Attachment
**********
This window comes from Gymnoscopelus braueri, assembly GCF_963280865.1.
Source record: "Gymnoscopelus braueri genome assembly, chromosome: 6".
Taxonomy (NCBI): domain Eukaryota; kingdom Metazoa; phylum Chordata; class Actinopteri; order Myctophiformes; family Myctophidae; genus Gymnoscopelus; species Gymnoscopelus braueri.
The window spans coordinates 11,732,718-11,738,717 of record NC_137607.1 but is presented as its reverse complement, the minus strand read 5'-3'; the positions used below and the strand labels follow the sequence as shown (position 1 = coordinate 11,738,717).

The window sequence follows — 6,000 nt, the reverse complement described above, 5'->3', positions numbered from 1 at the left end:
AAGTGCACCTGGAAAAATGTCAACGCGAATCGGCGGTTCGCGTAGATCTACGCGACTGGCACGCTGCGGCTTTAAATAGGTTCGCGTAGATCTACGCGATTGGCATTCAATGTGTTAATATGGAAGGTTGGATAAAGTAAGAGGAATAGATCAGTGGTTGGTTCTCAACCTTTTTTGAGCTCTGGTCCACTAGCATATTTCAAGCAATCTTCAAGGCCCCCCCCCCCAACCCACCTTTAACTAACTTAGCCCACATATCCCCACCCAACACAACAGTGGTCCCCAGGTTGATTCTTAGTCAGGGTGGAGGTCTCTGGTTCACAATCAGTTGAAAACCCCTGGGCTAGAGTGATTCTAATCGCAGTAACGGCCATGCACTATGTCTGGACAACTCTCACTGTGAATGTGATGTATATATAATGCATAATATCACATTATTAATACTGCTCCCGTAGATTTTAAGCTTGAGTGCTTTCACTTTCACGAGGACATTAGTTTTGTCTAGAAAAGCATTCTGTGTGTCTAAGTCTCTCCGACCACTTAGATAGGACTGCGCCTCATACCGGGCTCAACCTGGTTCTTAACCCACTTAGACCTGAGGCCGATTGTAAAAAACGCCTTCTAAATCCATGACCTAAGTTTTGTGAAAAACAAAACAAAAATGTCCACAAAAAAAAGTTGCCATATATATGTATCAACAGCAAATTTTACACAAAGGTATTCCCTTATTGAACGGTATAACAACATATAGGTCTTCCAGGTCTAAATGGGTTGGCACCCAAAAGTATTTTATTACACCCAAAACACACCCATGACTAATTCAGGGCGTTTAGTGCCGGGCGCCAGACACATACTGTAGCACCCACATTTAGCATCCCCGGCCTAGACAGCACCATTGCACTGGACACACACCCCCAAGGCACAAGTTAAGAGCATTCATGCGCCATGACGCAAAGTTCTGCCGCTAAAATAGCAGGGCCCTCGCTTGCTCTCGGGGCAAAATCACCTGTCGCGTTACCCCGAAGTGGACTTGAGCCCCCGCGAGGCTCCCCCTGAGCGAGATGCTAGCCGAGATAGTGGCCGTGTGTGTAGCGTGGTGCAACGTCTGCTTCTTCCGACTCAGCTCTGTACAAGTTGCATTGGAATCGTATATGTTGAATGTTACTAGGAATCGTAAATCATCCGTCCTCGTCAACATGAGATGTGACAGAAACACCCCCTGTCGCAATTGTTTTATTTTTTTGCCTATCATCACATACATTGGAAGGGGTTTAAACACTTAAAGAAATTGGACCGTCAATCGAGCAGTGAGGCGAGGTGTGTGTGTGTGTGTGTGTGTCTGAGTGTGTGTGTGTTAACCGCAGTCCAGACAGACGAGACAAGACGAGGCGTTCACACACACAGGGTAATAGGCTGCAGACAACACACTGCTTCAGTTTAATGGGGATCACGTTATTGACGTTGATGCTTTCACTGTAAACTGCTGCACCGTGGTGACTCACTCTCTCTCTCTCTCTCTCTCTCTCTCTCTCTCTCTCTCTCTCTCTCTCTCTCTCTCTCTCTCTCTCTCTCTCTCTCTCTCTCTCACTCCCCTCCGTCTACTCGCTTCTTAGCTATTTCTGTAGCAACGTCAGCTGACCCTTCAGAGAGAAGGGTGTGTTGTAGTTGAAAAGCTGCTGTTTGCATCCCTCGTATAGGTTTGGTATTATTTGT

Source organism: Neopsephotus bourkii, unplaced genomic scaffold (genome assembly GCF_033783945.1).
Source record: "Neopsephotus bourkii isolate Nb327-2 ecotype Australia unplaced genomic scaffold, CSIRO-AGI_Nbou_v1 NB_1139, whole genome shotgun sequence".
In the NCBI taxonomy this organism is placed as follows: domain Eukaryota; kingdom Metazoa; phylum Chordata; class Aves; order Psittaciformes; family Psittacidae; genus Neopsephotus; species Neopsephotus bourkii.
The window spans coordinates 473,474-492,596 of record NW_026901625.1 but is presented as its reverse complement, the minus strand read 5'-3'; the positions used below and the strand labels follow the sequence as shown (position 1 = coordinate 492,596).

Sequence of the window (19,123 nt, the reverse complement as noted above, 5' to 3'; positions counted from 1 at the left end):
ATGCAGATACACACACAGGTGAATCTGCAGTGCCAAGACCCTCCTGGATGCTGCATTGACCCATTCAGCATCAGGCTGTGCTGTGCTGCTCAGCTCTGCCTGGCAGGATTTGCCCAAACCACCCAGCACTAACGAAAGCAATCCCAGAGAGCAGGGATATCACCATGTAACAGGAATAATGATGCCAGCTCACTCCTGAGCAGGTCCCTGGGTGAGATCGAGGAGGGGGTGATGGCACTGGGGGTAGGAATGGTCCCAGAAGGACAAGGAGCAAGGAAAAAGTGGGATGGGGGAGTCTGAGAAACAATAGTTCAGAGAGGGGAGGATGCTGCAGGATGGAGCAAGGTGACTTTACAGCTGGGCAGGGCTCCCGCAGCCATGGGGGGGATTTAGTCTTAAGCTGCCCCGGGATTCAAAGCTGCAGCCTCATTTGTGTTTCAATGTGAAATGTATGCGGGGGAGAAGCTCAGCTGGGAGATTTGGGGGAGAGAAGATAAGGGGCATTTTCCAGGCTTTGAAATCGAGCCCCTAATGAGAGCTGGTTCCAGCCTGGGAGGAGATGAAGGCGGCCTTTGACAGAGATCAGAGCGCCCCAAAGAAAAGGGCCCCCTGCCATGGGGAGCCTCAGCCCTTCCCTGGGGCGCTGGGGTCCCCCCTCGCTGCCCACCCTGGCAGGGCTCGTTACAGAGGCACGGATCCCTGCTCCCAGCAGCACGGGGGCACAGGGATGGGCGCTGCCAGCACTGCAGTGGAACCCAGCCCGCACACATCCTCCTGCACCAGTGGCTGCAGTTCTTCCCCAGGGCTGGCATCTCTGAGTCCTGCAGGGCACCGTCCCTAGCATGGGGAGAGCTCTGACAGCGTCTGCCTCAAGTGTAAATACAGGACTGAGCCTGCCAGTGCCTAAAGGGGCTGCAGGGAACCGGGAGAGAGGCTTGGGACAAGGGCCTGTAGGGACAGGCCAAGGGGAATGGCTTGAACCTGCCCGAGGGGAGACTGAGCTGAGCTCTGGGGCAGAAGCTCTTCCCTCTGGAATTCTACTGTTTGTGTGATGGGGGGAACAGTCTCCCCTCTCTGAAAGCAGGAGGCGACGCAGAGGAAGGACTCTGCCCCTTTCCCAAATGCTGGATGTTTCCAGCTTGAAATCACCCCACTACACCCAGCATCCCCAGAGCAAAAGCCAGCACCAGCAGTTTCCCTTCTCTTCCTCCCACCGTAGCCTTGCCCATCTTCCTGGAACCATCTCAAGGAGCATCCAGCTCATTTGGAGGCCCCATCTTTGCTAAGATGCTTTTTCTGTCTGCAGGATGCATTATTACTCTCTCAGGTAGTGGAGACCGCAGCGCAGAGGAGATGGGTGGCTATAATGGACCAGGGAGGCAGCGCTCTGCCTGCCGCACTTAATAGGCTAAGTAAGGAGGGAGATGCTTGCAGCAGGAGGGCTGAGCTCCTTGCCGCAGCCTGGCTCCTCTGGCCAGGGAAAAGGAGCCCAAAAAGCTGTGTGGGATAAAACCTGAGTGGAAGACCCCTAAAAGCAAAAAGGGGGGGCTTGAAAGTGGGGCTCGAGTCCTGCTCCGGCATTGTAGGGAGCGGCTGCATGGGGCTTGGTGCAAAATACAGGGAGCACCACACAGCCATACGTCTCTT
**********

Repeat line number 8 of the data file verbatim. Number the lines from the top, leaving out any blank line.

Source record: "Neopsephotus bourkii isolate Nb327-2 ecotype Australia unplaced genomic scaffold, CSIRO-AGI_Nbou_v1 NB_1139, whole genome shotgun sequence".